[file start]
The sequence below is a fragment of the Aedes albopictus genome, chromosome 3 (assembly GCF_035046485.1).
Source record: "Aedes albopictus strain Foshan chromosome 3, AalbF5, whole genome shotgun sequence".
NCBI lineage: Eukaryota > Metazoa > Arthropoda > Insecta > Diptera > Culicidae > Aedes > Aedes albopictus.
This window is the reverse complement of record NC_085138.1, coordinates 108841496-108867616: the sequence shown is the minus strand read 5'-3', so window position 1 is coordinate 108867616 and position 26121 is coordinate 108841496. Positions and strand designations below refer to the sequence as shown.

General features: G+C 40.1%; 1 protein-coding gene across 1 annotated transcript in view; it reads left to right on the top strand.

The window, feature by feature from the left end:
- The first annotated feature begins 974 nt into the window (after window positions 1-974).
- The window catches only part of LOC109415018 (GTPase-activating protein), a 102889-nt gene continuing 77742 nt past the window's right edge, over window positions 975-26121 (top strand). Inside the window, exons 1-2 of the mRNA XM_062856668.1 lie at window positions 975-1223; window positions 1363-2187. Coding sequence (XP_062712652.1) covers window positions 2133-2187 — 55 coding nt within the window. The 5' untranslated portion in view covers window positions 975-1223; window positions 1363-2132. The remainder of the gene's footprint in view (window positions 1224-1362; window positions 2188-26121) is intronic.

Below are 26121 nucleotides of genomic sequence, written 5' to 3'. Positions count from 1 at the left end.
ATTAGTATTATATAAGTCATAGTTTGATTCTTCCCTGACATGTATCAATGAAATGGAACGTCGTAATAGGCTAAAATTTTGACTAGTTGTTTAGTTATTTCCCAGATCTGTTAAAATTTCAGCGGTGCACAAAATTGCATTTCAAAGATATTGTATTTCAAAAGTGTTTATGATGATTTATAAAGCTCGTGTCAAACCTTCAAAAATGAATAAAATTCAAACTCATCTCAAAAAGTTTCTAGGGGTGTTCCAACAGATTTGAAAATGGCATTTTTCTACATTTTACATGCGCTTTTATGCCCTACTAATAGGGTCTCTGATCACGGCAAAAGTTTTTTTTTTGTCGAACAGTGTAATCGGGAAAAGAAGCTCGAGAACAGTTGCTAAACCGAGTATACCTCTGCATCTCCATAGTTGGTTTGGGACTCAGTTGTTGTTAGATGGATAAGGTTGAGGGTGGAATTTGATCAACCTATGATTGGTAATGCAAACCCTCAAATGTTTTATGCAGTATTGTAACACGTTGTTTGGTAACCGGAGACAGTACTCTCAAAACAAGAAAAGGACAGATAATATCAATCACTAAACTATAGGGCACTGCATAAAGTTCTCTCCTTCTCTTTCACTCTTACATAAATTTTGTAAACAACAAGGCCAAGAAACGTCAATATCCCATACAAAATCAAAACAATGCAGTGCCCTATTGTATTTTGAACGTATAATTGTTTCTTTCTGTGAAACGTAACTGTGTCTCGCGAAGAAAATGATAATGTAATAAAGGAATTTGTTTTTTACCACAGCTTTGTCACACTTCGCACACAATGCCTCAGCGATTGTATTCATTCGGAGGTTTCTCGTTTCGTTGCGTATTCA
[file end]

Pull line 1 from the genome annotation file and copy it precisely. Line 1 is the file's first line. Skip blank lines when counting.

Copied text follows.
The sequence below is a fragment of the Aedes albopictus genome, chromosome 3 (assembly GCF_035046485.1).